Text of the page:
These Spooky Parasites Turn Their Insect Prey Into Full-On ‘Zombies’

by Craig Garrett
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(Photo by Michael M. Santiago/Getty Images)

There are a multitude of spooky parasites that transform their insect victims into something akin to zombies. A recent round-up of these creepy crawlies from a Fox Weather article will make your skin crawl.

Hairworms are parasitic animals from the phylum Nematomorpha. These creatures infect crickets and other terrestrial insects, controlling their bodies. The first stage of this begins in water, where hairworm eggs are laid and later mature into larvae. The microscopic larvae have hooks, as well as long, slender probes called stylets – both of which help them to infect insects more easily.

The larvae take control of the insect once it’s inside, and make it travel toward a body of water until the insect drowns. This aids the hairworm in returning to an aquatic environment where it can reproduce most effectively.

Our next spooky parasite slimes more than a specter out of Ghostbusters

The Lancet liver fluke is a parasitic flatworm that enlists ants to assist in its reproduction process. However, the journey from food source to ant host involves a few steps. The Lancet fluke’s lifecycle begins when the parasite grows and lays its eggs inside the liver of a grazing animal. The host grazer then excretes the fluke and its eggs through feces. Snails eat these droppings, becoming infected with larvae in the process. The parasites pass through the snail’s digestive system before being expelled as slime balls.

The ants then feed on the slime balls filled with parasites. Once they consume them, one of the parasites enters their brain and releases chemicals that allow it to control the insect’s body. Talk about getting slimed.

However, the spooky parasite’s control differs based on the time of day. For example, during a cool evening, the parasite may force the ant to climb to the top of a blade of grass where it might be eaten by another animal and restart its life cycle.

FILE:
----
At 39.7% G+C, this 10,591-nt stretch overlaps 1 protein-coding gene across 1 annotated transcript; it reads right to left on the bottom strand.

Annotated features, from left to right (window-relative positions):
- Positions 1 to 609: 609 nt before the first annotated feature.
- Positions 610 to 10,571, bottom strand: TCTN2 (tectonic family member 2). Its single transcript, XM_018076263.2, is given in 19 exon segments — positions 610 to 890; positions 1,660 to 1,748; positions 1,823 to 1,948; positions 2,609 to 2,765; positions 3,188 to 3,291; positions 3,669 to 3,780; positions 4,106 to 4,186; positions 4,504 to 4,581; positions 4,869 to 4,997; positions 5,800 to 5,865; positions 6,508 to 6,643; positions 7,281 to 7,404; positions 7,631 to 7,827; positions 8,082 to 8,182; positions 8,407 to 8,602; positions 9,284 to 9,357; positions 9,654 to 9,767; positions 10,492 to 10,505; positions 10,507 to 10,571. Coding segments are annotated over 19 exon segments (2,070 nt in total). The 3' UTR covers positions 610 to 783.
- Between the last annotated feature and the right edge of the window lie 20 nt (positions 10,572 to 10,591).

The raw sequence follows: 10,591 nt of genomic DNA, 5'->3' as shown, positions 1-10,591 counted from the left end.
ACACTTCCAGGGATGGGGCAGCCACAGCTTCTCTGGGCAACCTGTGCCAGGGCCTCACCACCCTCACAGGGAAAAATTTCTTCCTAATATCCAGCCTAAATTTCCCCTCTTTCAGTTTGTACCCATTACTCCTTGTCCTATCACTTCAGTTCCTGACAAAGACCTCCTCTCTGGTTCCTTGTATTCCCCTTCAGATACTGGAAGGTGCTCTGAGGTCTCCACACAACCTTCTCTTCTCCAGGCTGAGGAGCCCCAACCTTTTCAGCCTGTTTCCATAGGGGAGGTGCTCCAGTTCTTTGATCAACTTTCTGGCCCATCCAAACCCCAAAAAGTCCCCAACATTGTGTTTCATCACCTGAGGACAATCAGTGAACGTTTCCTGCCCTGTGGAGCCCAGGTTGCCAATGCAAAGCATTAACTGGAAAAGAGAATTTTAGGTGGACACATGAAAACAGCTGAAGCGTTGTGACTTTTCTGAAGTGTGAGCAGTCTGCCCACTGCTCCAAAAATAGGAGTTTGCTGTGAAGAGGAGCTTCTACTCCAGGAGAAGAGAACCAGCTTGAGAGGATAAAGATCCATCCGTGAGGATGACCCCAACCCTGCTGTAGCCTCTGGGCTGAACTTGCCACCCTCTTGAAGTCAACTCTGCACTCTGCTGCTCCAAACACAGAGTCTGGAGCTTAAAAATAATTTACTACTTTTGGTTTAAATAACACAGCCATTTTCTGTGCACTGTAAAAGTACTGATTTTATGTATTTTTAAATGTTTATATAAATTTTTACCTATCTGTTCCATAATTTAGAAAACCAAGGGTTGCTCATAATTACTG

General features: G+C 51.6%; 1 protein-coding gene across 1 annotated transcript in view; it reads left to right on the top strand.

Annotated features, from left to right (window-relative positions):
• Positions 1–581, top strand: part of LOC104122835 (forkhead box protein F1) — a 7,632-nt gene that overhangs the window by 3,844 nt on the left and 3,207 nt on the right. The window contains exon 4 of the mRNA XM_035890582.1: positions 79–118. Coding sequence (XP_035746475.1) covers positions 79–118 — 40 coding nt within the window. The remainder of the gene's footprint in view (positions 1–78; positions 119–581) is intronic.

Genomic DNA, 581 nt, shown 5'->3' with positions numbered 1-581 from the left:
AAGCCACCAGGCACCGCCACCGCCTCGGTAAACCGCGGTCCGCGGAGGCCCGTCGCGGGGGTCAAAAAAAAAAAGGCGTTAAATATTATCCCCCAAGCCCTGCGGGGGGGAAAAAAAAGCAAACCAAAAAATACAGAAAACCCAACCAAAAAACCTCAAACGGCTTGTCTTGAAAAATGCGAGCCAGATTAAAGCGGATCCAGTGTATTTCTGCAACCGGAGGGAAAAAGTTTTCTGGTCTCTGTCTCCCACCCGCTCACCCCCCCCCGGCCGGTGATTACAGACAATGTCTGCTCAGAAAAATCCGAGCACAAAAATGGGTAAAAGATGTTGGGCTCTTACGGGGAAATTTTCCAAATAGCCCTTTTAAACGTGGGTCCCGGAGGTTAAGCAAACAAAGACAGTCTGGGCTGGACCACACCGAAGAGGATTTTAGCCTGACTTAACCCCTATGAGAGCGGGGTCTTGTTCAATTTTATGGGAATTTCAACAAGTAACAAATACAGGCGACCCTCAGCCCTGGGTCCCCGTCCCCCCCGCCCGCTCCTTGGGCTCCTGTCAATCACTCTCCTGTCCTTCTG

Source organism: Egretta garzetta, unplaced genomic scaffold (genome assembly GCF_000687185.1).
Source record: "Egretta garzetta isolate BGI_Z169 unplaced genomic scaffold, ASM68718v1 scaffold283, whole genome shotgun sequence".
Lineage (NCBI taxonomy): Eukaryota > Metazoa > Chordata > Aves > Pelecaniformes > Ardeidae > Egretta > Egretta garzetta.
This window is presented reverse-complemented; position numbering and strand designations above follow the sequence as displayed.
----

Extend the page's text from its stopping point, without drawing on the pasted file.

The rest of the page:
Alternatively, if the ant isn’t consumed, it will crawl back down to the ground level when night becomes day and proceed with its usual activities. But as soon as evening arrives again, the parasite takes control once more and drives the ant back up to be eaten.

One last creepy crawly to haunt your nightmares

Our final suspect sounds like it came right out of an HP Lovecraft story. Fungi from the genus Ophiocordyceps infect ants to control them by releasing spores that land on an ant. The spores then use mechanical pressure and enzymes to drill through the insect’s exoskeleton. Once inside, the fungus grows as free-living yeast cells.

Once the yeast cells have infected an ant, they produce nerve toxins that change the creature’s behavior. The fungus then forces the ant to climb to a specific location on a plant where death shortly follows.

Costa Rica is home to many bullet ants, which are known for their ability to climb plants. When a parasitic fungus infects one of these ants, it forces the ant to climb to the top of a plant. Once at the top, the fungus erupts out of the back of the ant’s skull and releases its fungal spores onto other ants below, painting them white like snowflakes.

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